by Sam Hieb
Winston-Salem’s Darryl Hunt was in Atlanta speaking out against last night’s execution of convicted cop killer Troy Davis:
“I truly believe that on Wednesday, Sept. 21, 2011, the United States of America allowed an innocent man to be put to death,” said Hunt, who was released from prison 19 years after being wrongly convicted of the murder of Winston-Salem newspaper copy editor, Deborah Sykes. “It is most disheartening that only a short time after we commemorate the tragedy of September 11, 2001 we would participate in such a heinous act.”
Another execution took place yesterday —- Lawrence Russell Brewer—convicted of brutally murdering James Byrd by dragging him behind a pickup along a Texas road—– was pronounced dead at 6:21 p.m. after receiving a lethal injection.
Protesters assembled outside the Huntsville prison where the execution was to be carried out. Among them was comedian and activist Dick Gregory, who said “(a)Any state killing is wrong…..If Adolf Hitler were to be executed, I would be here to protest … I believe life in prison is punishment. Execution is revenge.”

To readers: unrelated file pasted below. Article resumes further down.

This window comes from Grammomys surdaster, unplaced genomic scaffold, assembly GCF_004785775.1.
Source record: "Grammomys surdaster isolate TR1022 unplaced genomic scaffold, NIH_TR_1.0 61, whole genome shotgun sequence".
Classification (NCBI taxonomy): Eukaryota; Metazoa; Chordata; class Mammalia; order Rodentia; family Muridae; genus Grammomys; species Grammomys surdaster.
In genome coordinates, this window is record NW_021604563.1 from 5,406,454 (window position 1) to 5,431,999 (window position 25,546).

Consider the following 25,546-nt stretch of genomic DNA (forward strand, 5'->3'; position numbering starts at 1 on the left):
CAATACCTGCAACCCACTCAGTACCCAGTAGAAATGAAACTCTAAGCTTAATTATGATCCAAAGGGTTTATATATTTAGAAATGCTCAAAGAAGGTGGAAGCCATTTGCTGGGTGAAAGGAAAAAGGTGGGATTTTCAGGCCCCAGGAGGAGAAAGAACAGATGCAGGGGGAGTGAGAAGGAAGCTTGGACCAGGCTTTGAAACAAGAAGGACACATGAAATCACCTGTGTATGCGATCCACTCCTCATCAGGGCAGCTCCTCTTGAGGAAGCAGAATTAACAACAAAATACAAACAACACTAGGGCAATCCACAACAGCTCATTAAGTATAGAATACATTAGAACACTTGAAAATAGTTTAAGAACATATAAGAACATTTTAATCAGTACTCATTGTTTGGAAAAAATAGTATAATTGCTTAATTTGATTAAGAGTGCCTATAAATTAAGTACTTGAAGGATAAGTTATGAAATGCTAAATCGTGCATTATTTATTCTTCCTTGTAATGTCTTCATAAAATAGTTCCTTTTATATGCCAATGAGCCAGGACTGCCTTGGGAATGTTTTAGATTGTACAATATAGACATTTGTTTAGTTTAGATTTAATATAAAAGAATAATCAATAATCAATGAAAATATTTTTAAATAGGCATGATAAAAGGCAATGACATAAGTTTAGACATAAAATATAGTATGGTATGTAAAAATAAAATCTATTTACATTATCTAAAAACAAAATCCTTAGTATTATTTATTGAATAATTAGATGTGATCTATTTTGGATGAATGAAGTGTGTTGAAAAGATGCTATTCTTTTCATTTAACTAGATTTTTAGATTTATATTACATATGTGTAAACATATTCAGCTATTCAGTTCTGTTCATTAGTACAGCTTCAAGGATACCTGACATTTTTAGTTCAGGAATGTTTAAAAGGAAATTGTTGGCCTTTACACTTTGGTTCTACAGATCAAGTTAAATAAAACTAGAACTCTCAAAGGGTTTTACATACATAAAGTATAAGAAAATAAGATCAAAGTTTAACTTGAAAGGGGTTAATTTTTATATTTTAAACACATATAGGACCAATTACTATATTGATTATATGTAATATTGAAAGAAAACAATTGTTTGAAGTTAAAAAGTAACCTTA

While Byrd’s murder sparked hate crimes legislation, the question of how to punish those convicted of hate crimes arose during the 2000 presidential campaign, when George W. Bush was asked about his position on hate crimes. I’ll never forget Bush’s response —–“The three men who murdered James Byrd, guess what’s going to happen to them? They’re going to be put to death.”
The response supposedly “produced gasps among the audience,” but I don’t think at the time anyone could accuse Bush of being soft on hate crimes.